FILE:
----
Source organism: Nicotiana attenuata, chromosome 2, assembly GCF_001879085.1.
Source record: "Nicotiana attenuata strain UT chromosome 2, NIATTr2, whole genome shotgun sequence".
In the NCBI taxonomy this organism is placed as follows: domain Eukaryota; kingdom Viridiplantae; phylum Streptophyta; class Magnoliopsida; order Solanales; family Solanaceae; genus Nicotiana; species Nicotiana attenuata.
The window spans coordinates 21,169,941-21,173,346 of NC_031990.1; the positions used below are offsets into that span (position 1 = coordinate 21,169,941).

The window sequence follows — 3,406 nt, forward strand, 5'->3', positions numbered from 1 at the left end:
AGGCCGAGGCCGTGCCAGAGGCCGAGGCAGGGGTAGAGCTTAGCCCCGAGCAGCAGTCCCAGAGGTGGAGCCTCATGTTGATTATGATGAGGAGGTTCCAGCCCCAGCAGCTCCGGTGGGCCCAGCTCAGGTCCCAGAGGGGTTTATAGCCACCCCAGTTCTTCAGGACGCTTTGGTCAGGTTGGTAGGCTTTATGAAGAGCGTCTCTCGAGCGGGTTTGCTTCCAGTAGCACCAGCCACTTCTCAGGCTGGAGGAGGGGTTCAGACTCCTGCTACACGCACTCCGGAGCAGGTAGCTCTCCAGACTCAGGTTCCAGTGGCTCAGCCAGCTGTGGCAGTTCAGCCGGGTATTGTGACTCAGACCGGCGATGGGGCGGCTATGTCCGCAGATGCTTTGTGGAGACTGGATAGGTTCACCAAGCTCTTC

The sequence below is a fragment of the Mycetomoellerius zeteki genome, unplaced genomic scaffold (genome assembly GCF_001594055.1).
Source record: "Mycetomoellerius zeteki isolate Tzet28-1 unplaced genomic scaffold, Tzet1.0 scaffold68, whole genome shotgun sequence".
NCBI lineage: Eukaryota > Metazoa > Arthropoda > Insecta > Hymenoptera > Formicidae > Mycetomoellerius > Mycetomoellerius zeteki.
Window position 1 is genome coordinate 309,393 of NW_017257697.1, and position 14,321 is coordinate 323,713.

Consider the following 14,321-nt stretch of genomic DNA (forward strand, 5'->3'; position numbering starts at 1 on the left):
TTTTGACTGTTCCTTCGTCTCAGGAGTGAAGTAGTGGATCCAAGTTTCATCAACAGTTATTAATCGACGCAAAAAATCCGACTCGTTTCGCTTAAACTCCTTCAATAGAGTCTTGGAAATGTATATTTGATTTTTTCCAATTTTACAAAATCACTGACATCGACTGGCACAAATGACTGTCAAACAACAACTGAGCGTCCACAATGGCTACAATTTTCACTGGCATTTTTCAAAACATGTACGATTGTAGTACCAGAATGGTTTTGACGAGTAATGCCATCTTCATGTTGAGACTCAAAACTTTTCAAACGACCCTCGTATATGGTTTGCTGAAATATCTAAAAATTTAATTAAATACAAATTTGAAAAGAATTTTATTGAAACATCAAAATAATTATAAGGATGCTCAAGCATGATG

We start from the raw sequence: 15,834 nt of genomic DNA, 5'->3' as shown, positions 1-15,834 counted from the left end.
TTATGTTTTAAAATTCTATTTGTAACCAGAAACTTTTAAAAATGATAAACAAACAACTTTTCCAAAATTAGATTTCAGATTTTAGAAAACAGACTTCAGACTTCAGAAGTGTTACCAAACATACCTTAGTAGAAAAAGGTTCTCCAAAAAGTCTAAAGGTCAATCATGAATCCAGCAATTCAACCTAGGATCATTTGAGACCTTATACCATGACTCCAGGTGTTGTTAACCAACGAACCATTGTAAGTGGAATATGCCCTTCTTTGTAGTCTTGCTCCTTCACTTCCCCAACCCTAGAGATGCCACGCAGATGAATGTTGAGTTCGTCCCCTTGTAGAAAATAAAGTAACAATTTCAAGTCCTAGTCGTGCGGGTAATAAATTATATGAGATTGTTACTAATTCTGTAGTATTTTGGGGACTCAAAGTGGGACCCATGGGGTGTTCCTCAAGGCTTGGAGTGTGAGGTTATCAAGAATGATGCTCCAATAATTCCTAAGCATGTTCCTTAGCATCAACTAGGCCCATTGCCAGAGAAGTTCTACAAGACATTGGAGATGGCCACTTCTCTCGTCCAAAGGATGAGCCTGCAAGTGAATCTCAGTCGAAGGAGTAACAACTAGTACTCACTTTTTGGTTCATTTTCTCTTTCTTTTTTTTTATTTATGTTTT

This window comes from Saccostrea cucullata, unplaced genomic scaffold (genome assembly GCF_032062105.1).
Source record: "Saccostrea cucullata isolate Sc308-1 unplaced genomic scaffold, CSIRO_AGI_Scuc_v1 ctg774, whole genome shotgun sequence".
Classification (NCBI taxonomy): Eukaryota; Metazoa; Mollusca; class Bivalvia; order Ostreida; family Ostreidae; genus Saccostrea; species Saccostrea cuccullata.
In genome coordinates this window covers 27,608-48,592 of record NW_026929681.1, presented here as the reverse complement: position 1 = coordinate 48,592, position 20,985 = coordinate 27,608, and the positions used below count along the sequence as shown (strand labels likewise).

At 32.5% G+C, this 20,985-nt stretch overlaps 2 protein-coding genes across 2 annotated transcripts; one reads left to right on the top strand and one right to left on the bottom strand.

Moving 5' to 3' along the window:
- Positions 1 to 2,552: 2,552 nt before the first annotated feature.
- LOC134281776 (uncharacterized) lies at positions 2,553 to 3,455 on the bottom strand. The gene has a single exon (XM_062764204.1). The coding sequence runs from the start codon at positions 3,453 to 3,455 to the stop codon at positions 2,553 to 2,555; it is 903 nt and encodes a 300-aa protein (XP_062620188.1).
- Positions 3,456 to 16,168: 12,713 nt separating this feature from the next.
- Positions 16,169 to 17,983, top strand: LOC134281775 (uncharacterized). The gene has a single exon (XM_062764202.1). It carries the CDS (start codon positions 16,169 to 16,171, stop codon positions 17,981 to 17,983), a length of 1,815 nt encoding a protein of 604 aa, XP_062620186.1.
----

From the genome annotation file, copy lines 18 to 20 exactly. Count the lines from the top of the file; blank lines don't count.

In genome coordinates this window covers 27,608-48,592 of record NW_026929681.1, presented here as the reverse complement: position 1 = coordinate 48,592, position 20,985 = coordinate 27,608, and the positions used below count along the sequence as shown (strand labels likewise).

At 32.5% G+C, this 20,985-nt stretch overlaps 2 protein-coding genes across 2 annotated transcripts; one reads left to right on the top strand and one right to left on the bottom strand.

Moving 5' to 3' along the window: